WDR35 Cranioectodermal dysplasia (Levin-Sensenbrenner) type 1, Cranioectodermal dysplasia (Levin-Sensenbrenner) type 2, Short rib-polydactyly syndrome type 5 AR 26 28
WNT5A Robinow syndrome AD 8 10

* Some, or all, of the gene is duplicated in the genome. Read more.

# The gene has suboptimal coverage (means <90% of the gene’s target nucleotides are covered at >20x with mapping quality score (MQ>20) reads).

The sensitivity to detect variants may be limited in genes marked with an asterisk (*) or number sign (#)

Gene refers to the HGNC approved gene symbol; Inheritance refers to inheritance patterns such as autosomal dominant (AD), autosomal recessive (AR), X-linked (XL), X-linked dominant (XLD) and X-linked recessive (XLR); ClinVar refers to the number of variants in the gene classified as pathogenic or likely pathogenic in this database (ClinVar); HGMD refers to the number of variants with possible disease association in the gene listed in Human Gene Mutation Database (HGMD). The list of associated, gene specific phenotypes are generated from CGD or Orphanet databases.

Non-coding variants covered by the panel

Gene Genomic location HG19 HGVS RefSeq RS-number
FBN1 Chr15:48739106 c.5672-87A>G NM_000138.4
FBN1 Chr15:48739107 c.5672-88A>G NM_000138.4
FBN1 Chr15:48720682 c.6872-14A>G NM_000138.4
FBN1 Chr15:48721629 c.6872-961A>G NM_000138.4
FBN1 Chr15:48707358 c.8051+375G>T NM_000138.4
FBN1 Chr15:48818478 c.863-26C>T NM_000138.4
GNAS Chr20:57478716 c.2242-11A>G NM_080425.2
PRKAR1A Chr17:66508690 c.-7+1G>A NM_002734.4
PRKAR1A Chr17:66508689 c.-7G>A NM_002734.4
PRKAR1A Chr17:66508599 c.-97G>A NM_002734.4
PRKAR1A Chr17:66521878 c.550-17T>A NM_002734.4
PRKAR1A Chr17:66523964 c.709-7_709-2delTTTTTA NM_002734.4 rs281864801
SHOX ChrX:585124 c.-645_-644insGTT NM_000451.3
TRPS1 Chr8:116427335 c.2824-23T>G NM_014112.2
WDR35 Chr2:20182313 c.143-18T>A NM_001006657.1
WDR35 Chr2:20151929 c.1434-684G>T NM_001006657.1

Added and removed genes from the panel

Genes added Genes removed
INPPL1
SLC35D1
TRIP11

Test strength

The strengths of this test include:
  • CAP and ISO-15189 accreditations covering all operations at Blueprint Genetics including all Whole Exome Sequencing, NGS panels and confirmatory testing
  • CLIA-certified personnel performing clinical testing in a CLIA-certified laboratory
  • Powerful sequencing technologies, advanced target enrichment methods and precision bioinformatics pipelines ensure superior analytical performance
  • Careful construction of clinically effective and scientifically justified gene panels
  • Our Nucleus online portal providing transparent and easy access to quality and performance data at the patient level
  • Our publically available analytic validation demonstrating complete details of test performance
  • ~1,500 non-coding disease causing variants in Blueprint WES assay (please see below ‘Non-coding disease causing variants covered by this panel’)
  • Our rigorous variant classification based on modified ACMG variant classification scheme
  • Our systematic clinical interpretation workflow using proprietary software enabling accurate and traceable processing of NGS data
  • Our comprehensive clinical statements

Test limitations

The following exons are not included in the panel as they are not sufficiently covered with high quality sequence reads: ADAMTSL2 (11-19). Genes with suboptimal coverage in our assay are marked with number sign (#) and genes with partial, or whole gene, segmental duplications in the human genome are marked with an asterisk (*) if they overlap with the UCSC pseudogene regions. Gene is considered to have suboptimal coverage when >90% of the gene's target nucleotides are not covered at >20x with mapping quality score (MQ>20) reads. The technology may have limited sensitivity to detect variants in genes marked with these symbols (please see the Panel content table above).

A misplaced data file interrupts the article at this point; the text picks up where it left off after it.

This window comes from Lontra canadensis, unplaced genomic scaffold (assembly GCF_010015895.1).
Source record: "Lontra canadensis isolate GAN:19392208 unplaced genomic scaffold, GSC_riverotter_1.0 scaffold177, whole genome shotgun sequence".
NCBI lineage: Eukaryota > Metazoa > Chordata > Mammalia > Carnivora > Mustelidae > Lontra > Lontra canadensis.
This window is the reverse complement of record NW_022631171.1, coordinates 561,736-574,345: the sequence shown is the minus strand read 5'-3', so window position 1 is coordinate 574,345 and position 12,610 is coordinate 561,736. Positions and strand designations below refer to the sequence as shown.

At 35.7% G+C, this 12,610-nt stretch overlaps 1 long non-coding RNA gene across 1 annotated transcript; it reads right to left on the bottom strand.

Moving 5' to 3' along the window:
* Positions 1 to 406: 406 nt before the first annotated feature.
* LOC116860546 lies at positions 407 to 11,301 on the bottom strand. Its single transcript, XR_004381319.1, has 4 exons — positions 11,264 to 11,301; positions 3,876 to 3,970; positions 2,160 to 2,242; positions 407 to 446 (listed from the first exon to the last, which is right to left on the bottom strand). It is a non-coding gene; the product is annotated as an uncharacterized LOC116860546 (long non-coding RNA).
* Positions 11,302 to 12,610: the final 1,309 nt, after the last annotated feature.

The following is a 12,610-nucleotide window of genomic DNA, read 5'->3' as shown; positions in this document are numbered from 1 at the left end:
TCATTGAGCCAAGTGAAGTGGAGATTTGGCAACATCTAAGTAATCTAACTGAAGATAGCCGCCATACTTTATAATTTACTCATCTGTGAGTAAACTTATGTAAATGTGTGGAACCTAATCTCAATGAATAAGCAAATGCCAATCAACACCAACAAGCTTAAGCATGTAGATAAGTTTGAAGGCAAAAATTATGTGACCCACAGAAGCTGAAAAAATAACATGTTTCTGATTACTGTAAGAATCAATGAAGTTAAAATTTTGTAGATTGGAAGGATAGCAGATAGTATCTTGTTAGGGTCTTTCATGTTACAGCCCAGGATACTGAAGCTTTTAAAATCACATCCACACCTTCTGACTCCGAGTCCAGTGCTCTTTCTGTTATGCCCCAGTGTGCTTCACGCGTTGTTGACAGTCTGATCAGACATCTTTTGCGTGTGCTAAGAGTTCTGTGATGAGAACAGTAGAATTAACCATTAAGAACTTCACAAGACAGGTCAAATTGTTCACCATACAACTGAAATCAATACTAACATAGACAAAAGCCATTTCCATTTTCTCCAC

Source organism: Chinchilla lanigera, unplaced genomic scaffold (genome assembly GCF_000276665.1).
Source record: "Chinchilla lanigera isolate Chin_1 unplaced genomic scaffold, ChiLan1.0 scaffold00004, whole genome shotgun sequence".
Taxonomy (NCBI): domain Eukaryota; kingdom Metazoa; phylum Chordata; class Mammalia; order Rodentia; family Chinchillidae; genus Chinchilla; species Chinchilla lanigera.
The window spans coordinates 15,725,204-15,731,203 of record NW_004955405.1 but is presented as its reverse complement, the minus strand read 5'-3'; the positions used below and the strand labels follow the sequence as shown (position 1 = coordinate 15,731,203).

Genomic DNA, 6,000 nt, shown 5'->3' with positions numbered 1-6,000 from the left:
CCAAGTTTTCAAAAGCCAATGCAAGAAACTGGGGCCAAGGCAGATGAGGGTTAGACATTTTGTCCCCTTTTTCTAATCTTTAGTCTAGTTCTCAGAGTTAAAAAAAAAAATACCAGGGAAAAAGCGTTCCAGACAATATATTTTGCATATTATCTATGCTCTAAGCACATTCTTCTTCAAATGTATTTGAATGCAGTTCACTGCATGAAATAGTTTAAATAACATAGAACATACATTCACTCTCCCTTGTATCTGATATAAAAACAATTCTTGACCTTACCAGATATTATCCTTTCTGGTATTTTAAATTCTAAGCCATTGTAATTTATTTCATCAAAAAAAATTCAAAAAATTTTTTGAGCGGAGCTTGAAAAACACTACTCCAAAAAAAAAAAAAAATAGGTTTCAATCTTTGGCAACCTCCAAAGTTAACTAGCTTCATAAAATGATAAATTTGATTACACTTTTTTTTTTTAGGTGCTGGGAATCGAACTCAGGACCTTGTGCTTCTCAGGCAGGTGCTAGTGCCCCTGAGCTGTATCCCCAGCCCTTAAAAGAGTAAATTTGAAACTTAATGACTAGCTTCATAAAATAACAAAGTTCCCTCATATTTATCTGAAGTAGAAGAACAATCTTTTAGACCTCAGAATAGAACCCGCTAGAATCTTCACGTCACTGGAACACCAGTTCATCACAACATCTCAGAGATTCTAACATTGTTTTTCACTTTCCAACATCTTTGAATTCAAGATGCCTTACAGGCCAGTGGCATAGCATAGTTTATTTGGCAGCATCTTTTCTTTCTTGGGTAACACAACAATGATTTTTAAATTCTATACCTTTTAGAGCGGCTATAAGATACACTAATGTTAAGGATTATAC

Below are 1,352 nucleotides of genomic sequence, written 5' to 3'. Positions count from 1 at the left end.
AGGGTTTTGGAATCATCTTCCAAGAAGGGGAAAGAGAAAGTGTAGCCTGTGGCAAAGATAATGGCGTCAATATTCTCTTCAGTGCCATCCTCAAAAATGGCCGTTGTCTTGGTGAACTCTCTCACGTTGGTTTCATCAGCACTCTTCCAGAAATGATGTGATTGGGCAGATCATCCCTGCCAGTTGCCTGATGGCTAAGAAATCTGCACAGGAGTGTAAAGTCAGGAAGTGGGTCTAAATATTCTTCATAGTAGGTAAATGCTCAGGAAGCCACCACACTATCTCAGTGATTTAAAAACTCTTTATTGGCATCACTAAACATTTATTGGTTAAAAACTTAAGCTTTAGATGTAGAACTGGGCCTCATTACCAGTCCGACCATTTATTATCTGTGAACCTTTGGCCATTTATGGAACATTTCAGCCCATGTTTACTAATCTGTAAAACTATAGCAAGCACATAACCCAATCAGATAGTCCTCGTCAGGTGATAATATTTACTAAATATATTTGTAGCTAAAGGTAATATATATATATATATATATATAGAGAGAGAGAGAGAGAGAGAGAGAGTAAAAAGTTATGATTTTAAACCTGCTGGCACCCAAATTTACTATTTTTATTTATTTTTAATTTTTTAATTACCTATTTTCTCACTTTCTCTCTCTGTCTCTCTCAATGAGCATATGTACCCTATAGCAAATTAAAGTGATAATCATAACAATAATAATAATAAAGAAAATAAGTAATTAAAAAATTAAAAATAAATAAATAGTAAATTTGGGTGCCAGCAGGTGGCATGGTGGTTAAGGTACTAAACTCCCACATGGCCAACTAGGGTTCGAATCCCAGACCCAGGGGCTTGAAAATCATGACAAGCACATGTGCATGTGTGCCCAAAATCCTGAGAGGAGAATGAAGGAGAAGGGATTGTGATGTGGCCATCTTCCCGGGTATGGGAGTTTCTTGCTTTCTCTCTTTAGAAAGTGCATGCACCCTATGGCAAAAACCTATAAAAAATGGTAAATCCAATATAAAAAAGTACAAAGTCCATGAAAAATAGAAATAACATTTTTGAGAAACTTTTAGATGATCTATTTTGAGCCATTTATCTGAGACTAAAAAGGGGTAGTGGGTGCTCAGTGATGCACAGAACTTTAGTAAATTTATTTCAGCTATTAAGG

This test does not detect the following:
  • Complex inversions
  • Gene conversions
  • Balanced translocations
  • Mitochondrial DNA variants
  • Repeat expansion disorders unless specifically mentioned
  • Non-coding variants deeper than ±20 base pairs from exon-intron boundary unless otherwise indicated (please see above Panel Content / non-coding variants covered by the panel).

This test may not reliably detect the following:

  • Low level mosaicism (variant with a minor allele fraction of 14.6% is detected with 90% probability)
  • Stretches of mononucleotide repeats
  • Indels larger than 50bp
  • Single exon deletions or duplications
  • Variants within pseudogene regions/duplicated segments

The sensitivity of this test may be reduced if DNA is extracted by a laboratory other than Blueprint Genetics.

For additional information, please refer to the Test performance section and see our Analytic Validation.

The Blueprint Genetics micromelic dysplasia panel covers classical genes associated with acromesomelic dysplasia, cranioectodermal dysplasia, Robinow syndrome and Weill-Marchesani syndrome. The genes on the panel have been carefully selected based on scientific literature, mutation databases and our experience.

Our panels are sliced from our high-quality whole exome sequencing data. Please see our sequencing and detection performance table for different types of alterations at the whole exome level (Table).

Assays have been validated for different starting materials including EDTA-blood, isolated DNA (no FFPE), saliva and dry blood spots (filter card) and all provide high-quality results. The diagnostic yield varies substantially depending on the assay used, referring healthcare professional, hospital and country. Blueprint Genetics' Plus Analysis (Seq+Del/Dup) maximizes the chance to find a molecular genetic diagnosis for your patient although Sequence Analysis or Del/Dup Analysis may be a cost-effective first line test if your patient's phenotype is suggestive of a specific mutation type.

Performance of Blueprint Genetics Whole Exome Sequencing (WES) assay. All individual panels are sliced from WES data.

Sensitivity % (TP/(TP+FN) Specificity %
Single nucleotide variants 99.65% (412,456/413,893) >99.99%
Insertions, deletions and indels by sequence analysis
1-10 bps 96.94% (17,070/17,608) >99.99%
11-50 bps 99.07% (957/966) >99.99%